SAN JUAN, Puerto Rico (AP) -- Tropical Storm Maria weakened slightly as it neared Puerto Rico and the U.S. Virgin Islands on Saturday, but no further change in strength is expected, forecasters said.
The storm had winds of 45 mph (75 kph) with higher gusts and was located 245 miles (395 kilometers) east of San Juan, Puerto Rico, late Saturday afternoon, said the U.S. Hurricane Center in Miami, Florida. All tropical storm warnings have been discontinued.
As the storm approached, tourists lounged on the beach in the popular travel destination of Condado to soak up the sun.
"We just decided, you know what, even if it hits, we don't care," said 29-year-old Keri Chitester. "We just wanted to get out of Pittsburgh."
Puerto Rican officials warned Maria could dump up to 6 inches (15 centimeters) of rain on already saturated soil, leading to numerous landslides in what has been one of the rainiest years on record.
In the eastern seaside town of Naguabo, Mayor Maritza Melendez asked that hundreds of residents in six coastal neighborhoods evacuate because they were at risk of landslides and heavy flooding.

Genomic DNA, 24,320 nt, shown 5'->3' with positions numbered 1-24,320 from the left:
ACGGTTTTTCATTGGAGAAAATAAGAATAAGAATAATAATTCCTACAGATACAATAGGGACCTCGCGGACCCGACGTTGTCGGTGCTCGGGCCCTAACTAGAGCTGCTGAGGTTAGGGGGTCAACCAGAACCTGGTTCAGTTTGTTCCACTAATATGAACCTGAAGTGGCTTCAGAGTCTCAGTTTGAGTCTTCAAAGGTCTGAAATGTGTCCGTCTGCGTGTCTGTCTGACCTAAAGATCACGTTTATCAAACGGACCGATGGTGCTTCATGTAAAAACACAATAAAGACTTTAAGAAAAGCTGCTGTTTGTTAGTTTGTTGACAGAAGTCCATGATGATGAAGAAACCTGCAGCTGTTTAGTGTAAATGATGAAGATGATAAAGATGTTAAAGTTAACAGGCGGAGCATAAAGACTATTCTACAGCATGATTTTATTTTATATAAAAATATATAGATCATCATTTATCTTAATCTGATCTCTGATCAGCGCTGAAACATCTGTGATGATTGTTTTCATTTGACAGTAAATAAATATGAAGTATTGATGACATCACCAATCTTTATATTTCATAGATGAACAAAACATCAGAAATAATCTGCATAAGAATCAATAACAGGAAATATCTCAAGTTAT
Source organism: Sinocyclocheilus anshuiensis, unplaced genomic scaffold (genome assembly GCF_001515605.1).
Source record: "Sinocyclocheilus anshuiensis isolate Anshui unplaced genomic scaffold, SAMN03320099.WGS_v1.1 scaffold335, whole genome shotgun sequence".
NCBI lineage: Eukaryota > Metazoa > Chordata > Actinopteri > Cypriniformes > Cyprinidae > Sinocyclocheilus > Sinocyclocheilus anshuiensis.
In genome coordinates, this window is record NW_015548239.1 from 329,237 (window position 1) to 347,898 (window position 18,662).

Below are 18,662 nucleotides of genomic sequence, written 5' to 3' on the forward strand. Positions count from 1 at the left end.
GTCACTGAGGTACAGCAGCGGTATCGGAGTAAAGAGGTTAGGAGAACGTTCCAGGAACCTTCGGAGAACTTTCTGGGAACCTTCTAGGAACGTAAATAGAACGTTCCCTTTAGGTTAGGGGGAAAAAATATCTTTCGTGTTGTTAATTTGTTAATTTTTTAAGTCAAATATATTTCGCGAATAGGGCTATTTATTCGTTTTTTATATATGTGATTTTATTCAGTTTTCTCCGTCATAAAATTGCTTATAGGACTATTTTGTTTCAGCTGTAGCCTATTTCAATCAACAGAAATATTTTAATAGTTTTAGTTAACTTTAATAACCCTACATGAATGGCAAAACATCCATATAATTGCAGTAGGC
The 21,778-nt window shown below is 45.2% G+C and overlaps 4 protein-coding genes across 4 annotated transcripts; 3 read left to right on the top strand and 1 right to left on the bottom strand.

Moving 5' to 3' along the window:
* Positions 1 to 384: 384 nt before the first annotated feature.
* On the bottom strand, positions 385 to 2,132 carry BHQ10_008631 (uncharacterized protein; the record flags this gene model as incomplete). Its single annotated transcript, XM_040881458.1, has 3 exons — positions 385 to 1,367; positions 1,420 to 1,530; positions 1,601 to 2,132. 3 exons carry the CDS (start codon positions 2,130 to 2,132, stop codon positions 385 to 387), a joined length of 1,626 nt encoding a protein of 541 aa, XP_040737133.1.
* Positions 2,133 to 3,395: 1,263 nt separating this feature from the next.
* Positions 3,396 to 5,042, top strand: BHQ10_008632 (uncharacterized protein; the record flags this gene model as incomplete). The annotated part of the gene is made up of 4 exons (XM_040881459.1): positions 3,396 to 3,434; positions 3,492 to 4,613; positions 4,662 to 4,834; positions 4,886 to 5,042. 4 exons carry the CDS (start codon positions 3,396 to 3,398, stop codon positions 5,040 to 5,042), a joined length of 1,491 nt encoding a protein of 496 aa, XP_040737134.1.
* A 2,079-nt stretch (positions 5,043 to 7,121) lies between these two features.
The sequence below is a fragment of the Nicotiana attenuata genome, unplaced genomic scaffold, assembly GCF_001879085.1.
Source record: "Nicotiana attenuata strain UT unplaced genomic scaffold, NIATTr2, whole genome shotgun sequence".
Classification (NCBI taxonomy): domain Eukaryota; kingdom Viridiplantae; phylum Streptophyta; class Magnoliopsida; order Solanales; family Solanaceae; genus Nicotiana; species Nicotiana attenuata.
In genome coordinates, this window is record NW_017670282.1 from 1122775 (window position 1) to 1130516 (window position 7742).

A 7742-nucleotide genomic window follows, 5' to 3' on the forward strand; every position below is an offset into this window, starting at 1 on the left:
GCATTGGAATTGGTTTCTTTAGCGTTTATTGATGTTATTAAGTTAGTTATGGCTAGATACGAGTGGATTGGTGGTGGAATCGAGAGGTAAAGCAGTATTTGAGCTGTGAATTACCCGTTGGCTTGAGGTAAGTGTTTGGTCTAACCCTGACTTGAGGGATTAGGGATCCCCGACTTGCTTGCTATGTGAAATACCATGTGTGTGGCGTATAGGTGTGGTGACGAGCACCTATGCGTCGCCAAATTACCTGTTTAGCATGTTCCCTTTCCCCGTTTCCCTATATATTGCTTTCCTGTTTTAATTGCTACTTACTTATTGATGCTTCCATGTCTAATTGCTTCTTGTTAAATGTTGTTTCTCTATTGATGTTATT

Puerto Rico and other Caribbean islands are still trying to recover from Hurricane Irene, which barreled through the region in late August, killing at least eight people.
"For all my Puerto Rican friends, this last one was distressful," said Philip Rothrock, of Manchester, New Hampshire, who is temporarily working in the U.S. territory. "No power, no water. ... (Maria) is going to delay full restoration of services."
The Puerto Rican government canceled most 9/11 remembrance acts scheduled for Sunday.
In the U.S. Virgin Islands, Gov. John de Jongh canceled an overnight curfew because of the storm, which has forced the cancellation of numerous flights.
The government warned of heavy rains through Monday, which proved a boon to some businesses.
Salespeople at one boutique in St. John replaced a rack of discount blouses with rainy-weather items, selling eight raincoats in two hours.
"We usually have fun items, but today, with the weather, we switched it out," said sales clerk Sharece Smith.